1) Exxon has announced that it will dramatically mark down the value of its natural gas properties, a result of the slow oil price recovery. The plan is to take a non-cash charge of $17 to $20 billion dollars, which is a massive hit for a company who has long opposed to taking writedowns. Exxon erred when it acquired XTO Energy, a natural gas giant, for $41 billion dollars in late 2009. Now, about half of that purchasing value has now been erased. The natural gas market is depressed with the price of gas now less than half of what it was when Exxon purchased XTO Energy. Other oil companies such as Chevron, BP and Shell have also taken massive write downs. This write down also means that Exxon will limit its near term capital spending in gas

2) Failed talks have exposed a dangerous fissure at OPEC’s core, which its partners are quietly working to repair. Diplomatic efforts center around Saudi Arabia and the United Arab Emirates on how much crude oil to pump in the coming new year. OPEC rescued the oil market this year, after an unprecedented slump in oil prices, by slashing production to compensate for the demand decline because of the pandemic. But with oil prices down for so long, many OPEC member countries life blood revenues are down which impairs operations of those governments. This puts a lot of pressure on individual countries to break away and pump without any restrictions or quotas to get the monies they need. Privately, some OPEC members are talking about even leaving the cartel and going their own way with oil.

3) During the Thanksgiving holiday week, fewer Americans applied for unemployment benefits, thereby reversing an uptick in jobless claims over the previous two weeks. But still unemployment claims remain historically high, indicating many companies are continuing to lay off workers, despite the economy recovering from the impact of the coronavirus. Some 712,000 people applied for unemployment benefits, a drop of 75,000 from the week before. Another 288,000 applied for Pandemic Unemployment Assistance, a special program for self-employed and gig workers, as well as others who don’t qualify for regular state unemployment. In addition, millions are struggling to find work during the pandemic. All told, about 20 million people are now receiving some type of jobless aid, with 12 million set to lose their benefits the day after Christmas unless Congress agrees to extend funding.

4) Stock market closings for – 3 DEC 20:

Dow 29,969.52 up by 85.73
Nasdaq 12,377.18 up by 27.82
S&P 500 3,666.72 down by 2.29

10 Year Yield: down at 0.92%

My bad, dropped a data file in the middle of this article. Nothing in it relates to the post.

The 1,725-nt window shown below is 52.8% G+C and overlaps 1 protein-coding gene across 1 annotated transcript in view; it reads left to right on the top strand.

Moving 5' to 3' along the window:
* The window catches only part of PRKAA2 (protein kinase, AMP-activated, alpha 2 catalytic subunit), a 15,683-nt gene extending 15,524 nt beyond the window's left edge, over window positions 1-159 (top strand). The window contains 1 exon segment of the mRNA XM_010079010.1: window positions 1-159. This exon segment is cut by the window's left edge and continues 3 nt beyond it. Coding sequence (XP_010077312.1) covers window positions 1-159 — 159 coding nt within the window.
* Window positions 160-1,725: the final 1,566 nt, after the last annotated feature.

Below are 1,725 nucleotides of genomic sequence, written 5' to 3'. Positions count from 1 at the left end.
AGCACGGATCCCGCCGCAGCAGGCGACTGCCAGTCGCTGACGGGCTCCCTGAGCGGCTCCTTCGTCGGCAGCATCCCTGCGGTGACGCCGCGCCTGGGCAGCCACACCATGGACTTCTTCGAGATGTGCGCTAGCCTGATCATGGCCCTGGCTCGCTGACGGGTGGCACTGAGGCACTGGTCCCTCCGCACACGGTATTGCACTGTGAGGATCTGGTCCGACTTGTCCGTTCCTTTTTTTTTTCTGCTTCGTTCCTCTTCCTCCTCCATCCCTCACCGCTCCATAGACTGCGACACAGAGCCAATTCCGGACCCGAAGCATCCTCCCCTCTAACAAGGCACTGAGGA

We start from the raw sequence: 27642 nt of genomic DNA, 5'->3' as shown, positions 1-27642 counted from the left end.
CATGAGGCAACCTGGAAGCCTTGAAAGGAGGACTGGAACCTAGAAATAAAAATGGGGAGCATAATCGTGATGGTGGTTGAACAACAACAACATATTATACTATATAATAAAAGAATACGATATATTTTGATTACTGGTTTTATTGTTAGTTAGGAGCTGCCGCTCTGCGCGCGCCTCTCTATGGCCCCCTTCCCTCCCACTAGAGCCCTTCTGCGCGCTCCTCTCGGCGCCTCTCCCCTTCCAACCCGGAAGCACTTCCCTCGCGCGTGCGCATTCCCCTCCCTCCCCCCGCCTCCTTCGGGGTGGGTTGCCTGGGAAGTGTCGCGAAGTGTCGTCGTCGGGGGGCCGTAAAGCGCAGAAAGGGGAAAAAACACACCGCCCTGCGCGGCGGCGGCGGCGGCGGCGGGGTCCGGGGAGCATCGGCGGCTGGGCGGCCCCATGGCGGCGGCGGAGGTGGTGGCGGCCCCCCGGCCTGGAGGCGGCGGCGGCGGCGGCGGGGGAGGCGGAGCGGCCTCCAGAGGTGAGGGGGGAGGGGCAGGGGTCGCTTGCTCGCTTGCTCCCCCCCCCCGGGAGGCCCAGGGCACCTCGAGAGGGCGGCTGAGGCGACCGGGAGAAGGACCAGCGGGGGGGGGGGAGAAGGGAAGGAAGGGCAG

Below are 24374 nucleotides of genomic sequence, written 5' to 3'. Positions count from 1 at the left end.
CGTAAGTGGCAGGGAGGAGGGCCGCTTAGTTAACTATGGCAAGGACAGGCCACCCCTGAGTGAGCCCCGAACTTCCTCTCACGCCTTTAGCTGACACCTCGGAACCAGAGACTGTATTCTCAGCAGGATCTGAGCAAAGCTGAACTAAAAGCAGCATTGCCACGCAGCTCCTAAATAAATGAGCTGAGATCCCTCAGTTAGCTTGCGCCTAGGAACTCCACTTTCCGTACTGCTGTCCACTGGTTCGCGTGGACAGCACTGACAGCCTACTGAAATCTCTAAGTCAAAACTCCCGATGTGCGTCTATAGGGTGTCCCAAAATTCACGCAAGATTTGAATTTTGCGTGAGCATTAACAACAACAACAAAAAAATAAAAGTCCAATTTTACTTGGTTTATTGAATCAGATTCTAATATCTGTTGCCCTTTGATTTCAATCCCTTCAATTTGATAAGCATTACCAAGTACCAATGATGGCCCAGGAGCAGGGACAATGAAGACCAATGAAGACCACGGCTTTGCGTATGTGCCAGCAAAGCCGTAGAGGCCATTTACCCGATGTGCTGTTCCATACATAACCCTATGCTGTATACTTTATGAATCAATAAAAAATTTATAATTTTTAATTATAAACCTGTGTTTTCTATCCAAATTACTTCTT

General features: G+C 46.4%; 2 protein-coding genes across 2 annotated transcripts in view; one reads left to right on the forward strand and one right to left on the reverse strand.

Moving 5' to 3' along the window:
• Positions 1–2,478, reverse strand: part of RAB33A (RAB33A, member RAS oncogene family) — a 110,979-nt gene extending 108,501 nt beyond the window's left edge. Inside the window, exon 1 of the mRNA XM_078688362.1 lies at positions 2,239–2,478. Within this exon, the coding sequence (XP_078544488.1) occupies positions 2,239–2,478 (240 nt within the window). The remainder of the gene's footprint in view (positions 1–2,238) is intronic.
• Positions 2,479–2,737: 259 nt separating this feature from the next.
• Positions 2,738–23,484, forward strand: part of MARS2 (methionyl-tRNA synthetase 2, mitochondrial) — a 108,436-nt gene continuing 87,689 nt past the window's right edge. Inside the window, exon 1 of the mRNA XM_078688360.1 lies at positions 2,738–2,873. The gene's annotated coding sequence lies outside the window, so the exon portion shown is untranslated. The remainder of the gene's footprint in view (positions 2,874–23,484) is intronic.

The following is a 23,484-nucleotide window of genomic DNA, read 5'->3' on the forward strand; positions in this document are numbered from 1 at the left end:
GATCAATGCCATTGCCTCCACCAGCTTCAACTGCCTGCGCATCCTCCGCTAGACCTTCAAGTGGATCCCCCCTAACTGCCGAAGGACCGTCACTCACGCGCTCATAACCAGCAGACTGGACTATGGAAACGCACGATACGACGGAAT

Oil: up at $45.64

19 November 2020

1) A crew of three astronauts went into space aboard a Crew Dragon spacecraft atop a SpaceX Falcon 9 booster. Not since the end of the Space Shuttle program in 2011 has America launched humans into orbit from American, to docked with the International Space Station. The Crew Dragon carried an international assembly of astronauts, three Americans and one Japanese, who are expected to spend the next six months in the station. The launch is another milestone in the commercialization of space. Previously, NASA was purchasing flights on the Russian Soyuz spacecraft but with SpaceX, NASA will save about $25 million per seat.

2) There are growing fears that tourism may not fully recover in New York city until 2025, another result of the coronavirus pandemic. New York city may only get one-third as many visitors as it did last year, a city that is one of the world’s most popular destinations. Forecasters predict that tourism will not fully rebound for at least four years, where in recent years tourism has been a vital part of the city’s economy, that supports hundreds of thousands of workers from hotels to restaurants to Broadway. New York had a record 66.6 million visitors in 2019 and drew $46 billion dollars in annual spending. The collapse of tourism has been a key reason that New York’s economy has been hit harder than most other major American cities. The city’s unemployment rate is 14.1 percent, more than double the national rate.

3) Experts predict that Boeing’s 737 MAX debacle could be the most expensive corporate blunder ever. The 20-month grounding of the 737 MAX could end very soon, but Boeing’s mounting costs have soared to tens of billions of dollars, which may rank among the most expensive corporate mistakes in history. Financially, Boeing continues to pay a high cost to ensure the safety of future 737 MAX passengers, with about $20 billion dollars in direct costs from the grounding, then $8.6 billion dollars in compensation to customers, $5 billion for costs of production, and $6.3 billion for increased costs of the 737 MAX program. Also, Boeing is spending $600 million for jet storage, pilot training and software updates that are not included in the company’s overall cost estimate. Finally, the company has established a $100 million dollar victim compensation fund, which also is not included in Boeing’s $20 billion dollars in estimated costs. Not included is the cost of legal liability which may add another $500 million. Boeing has had to borrow billions of dollars at a roughly 5% interest rate adding more money to be paid out over the 737 MAX. There is also the cost of opportunity lost from the lost of sales with 448 canceled orders for the MAX this year, compared with only nine for its other models. In addition Boeing has dropped another 782 orders from its backlog of orders believed to be no longer certain enough to rely on. In at least some cases those uncertain plane orders are jets airline customers have said they no longer want.

4) Stock market closings for – 18 NOV 20:

Dow 29,438.42 down by 344.93
Nasdaq 11,801.60 down by 97.74
S&P 500 3,567.79 down by 41.74

10 Year Yield: up at 0.88%

Oil: up at $41.62